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Perez Stays Strong


November 07, 2007

Hartford Mayor Eddie A. Perez survived complaints of ethical lapses and a bullying style Tuesday to win his third and closest race for mayor since 2001.

Outspending his nearest opponent by nearly a 4-1 margin, Perez, 50, capitalized on a divided opposition to win a six-candidate race. But after twice being elected with about 75 percent of the vote, Perez won with only 49 percent.

The runner-up was I. Charles Mathews, 63, a retired corporate executive and former council leader, who also finished second to Perez in the Democratic primary in September. He had 34 percent.

Mathews failed to rally voters to a campaign that insisted Hartford needed relief from the mayor's heavy-handed style and the cloud of a criminal investigation into Perez's dealing with a city contractor and the awarding of a city parking lot lease.

In declaring victory, Perez said he had the trust of voters.

"I want to thank the voters of Hartford for putting their trust in me. I will honor that trust," Perez told supporters who packed the Arch Street Tavern, near city hall. "They have endorsed the direction that Hartford is headed."

He cut short his speech when his wife, Maria, appeared to nearly faint in the overheated tavern. With her history of brain aneurysms, paramedics were summoned, but she quickly revived in the cool night air.

"We put our record out there," Perez told reporters after tending to his wife. Of investigators, he said, "They have to do their job, and I have to do mine - and that is to lead this city."

Still, the unofficial results showed that Perez will begin his third term with less than a majority. After winning with 8,609 votes in 2001, his totals dropped to 7,590 in 2003 and 6,453 Tuesday. His winning margin was just 1,898 votes, down from 6,746 in 2001 and 5,714 in 2003. A total of 13,213 votes were cast, representing a turnout of about 31 percent of registered voters.

Perez was elected to a two-year term in 2001, then was re-elected to a four-year term in 2003 under the city's new charter, which abolished Hartford's council-manager government, making the mayor the city's chief executive.

Mathews, by far the strongest of the mayor's five opponents, had 4,555 votes Tuesday. No one else broke 900.

Each was dogged by potential spoilers: Rep. Minnie Gonzalez, 57, who drew Latino voters from Perez; and former Mayor Thirman L. Milner, 74, who tried to blunt Mathews's appeal among black voters.

The other candidates were: Raul De Jesus, 20, a police cadet; and J. Stan McCauley, 47, a pastor and the Republican nominee. Other than McCauley, the challengers all were Democrats running as petitioning candidates.

Gonzalez finished third with 867 votes, followed by McCauley with 720, Milner with 463 and De Jesus with 155. Complete results were not available until early today.

Early returns buoyed the mayor's supporters at the Arch. Perez led Gonzalez in her House district, and ran strong in precincts that Mathews needed to win big.

"Hi, Charles! Bye, Charles!" chanted Perez supporters, mocking Mathews, the opponent known as I. Charles.

Mathews conceded defeat from a gathering a few blocks away at the Polish National Home.

"Now we have to hope and pray the mayor will have the capacity to bring us all together," Mathews said.

Mathews said he did well enough in the West End and northwest neighborhoods to win if Gonzalez had defeated Perez in her base of Parkville and Frog Hollow.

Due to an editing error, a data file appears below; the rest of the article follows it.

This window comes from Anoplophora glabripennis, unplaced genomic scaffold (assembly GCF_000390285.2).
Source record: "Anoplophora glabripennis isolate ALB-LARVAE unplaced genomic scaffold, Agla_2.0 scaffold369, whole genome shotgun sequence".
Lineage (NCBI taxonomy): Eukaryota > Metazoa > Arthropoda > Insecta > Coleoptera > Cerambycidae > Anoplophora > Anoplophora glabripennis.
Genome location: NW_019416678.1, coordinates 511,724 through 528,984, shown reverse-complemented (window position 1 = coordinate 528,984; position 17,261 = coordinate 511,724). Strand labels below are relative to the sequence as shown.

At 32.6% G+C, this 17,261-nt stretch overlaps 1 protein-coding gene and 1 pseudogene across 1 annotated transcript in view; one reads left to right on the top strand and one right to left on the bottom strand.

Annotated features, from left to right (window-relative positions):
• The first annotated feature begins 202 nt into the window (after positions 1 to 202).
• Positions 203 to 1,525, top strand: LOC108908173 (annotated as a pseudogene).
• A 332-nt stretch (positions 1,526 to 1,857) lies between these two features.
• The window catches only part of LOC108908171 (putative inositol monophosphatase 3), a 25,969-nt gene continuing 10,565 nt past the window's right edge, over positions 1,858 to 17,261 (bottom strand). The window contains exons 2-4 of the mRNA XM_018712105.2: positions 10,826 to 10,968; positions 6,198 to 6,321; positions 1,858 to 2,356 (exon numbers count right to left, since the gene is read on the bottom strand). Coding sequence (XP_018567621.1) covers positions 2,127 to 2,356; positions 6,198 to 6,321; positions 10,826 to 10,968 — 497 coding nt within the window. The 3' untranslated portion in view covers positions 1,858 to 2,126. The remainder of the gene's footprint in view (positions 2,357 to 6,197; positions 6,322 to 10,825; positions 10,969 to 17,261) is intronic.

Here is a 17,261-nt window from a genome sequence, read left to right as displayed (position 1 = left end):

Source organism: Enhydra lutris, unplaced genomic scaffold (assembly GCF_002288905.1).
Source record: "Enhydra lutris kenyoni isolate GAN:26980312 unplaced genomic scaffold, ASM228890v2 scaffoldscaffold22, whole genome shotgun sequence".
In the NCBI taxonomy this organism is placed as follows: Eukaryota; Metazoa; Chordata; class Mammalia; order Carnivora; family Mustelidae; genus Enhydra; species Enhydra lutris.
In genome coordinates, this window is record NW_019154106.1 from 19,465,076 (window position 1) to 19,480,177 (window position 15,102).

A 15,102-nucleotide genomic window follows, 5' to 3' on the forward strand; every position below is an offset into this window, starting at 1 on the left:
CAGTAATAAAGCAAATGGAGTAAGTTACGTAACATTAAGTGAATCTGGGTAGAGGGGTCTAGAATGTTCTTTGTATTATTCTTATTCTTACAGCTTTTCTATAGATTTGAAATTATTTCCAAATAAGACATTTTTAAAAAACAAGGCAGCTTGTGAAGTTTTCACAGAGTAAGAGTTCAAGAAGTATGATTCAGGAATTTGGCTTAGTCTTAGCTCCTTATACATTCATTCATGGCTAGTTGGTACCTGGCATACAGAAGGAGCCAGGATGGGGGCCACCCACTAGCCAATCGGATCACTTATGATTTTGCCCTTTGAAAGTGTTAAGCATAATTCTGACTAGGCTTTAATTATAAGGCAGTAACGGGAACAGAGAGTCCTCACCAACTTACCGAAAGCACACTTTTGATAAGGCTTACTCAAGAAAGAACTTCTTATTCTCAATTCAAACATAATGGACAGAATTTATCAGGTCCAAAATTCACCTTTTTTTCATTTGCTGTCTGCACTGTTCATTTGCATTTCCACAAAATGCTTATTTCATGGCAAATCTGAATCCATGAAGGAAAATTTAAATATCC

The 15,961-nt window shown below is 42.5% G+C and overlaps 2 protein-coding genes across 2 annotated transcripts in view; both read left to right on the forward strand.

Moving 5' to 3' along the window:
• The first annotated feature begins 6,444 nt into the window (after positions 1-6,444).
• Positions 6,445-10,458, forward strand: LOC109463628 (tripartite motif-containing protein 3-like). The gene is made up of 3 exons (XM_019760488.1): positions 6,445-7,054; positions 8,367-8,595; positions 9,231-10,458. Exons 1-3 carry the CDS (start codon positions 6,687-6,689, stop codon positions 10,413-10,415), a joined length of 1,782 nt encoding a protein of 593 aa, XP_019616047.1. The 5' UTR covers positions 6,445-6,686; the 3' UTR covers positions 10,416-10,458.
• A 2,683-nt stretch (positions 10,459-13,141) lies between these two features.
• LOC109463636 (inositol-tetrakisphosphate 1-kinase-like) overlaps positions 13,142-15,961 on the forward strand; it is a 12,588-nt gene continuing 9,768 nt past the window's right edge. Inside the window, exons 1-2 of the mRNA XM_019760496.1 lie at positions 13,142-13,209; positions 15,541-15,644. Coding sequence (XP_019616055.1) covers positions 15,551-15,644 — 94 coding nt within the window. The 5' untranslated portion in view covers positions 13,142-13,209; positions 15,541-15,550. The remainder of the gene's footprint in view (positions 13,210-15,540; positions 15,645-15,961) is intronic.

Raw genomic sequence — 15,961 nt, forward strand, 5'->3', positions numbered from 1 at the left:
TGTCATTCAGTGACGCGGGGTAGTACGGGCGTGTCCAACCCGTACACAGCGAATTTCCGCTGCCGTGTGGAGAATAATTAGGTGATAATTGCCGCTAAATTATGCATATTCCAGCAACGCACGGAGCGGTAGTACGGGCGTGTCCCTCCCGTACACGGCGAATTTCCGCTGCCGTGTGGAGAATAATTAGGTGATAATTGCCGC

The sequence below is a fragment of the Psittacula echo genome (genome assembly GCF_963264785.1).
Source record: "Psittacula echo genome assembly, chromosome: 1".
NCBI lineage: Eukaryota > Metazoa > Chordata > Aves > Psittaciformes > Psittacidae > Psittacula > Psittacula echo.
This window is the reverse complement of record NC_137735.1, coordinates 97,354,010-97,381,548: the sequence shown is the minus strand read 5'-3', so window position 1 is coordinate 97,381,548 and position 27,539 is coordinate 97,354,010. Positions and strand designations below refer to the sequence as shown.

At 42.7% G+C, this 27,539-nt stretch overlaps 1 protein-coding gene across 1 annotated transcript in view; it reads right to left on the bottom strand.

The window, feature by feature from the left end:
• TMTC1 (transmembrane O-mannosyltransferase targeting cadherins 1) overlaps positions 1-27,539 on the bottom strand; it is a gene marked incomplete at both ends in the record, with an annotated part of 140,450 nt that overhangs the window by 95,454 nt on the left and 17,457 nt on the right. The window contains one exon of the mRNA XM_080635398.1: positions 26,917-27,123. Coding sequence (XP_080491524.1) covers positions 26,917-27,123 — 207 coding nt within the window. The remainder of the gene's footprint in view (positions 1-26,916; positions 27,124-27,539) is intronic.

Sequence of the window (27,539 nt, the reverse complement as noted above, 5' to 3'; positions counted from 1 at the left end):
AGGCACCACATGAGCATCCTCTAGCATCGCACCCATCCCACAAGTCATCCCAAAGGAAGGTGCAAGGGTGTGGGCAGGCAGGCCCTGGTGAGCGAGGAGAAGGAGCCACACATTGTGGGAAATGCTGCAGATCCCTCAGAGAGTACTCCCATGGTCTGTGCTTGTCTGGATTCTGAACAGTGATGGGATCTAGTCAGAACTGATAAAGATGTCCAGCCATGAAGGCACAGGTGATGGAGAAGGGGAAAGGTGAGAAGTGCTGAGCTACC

"I'd say the Hispanic community united behind the mayor," said Rep. Art Feltman, who endorsed Mathews after finishing third in the primary.

Feltman said Mathews' decision to run a largely positive campaign and to shy away from attacking Perez had little effect on the result.

"I ran a negative campaign against Perez, and I lost. He ran a positive campaign against Perez, and he lost," Feltman said. "The moral is that, for now, Perez is on top."

The mayor acknowledged prior to the primary that he had made a "mistake" in using a city contractor in a home remodeling project. Investigators for the chief state's attorney's office searched the mayor's office as part of their continuing investigation. No charges have been lodged.

Election Day was not without controversy.

Lydia Saez, a Perez supporter, said she worked as a Spanish translator for voters inside one of the city's polling locations for four hours before election officials expelled her.

The city's Democratic registrar of voters, Shirley Surgeon, said Tuesday that state law allows only election officials and authorized poll checkers inside the polling place. Saez was neither, Surgeon said.

And police were called to two polling places where witnesses said that workers for Perez and Gonzalez taunted each other. The candidates were not directly involved.

Perez and Mathews ended their day campaigning side by side in Blue Hills, a predominantly black, middle-class neighborhood that Perez narrowly carried in the primary.

Perez and Mathews stood outside a polling place at Rawson School, an elementary school renovated by the Perez administration, jockeying for the attention of voters during the evening rush.

"God bless you, man," Perez said to one supporter, then rocketed to greet new arrivals. His wife, Maria, called out to others, "Vote for Mayor Perez and Row B!"

Perez, who appeared energized and upbeat as he greeted voters, said he tried to use the same basic tactic he used in 2001 and 2003.

"I'm doing as much voter contact as possible. That's all that matters," Perez said.

Reprinted with permission of the Hartford Courant. To view other stories on this topic, search the Hartford Courant Archives at http://www.courant.com/archives.
| Last update: September 25, 2012 |
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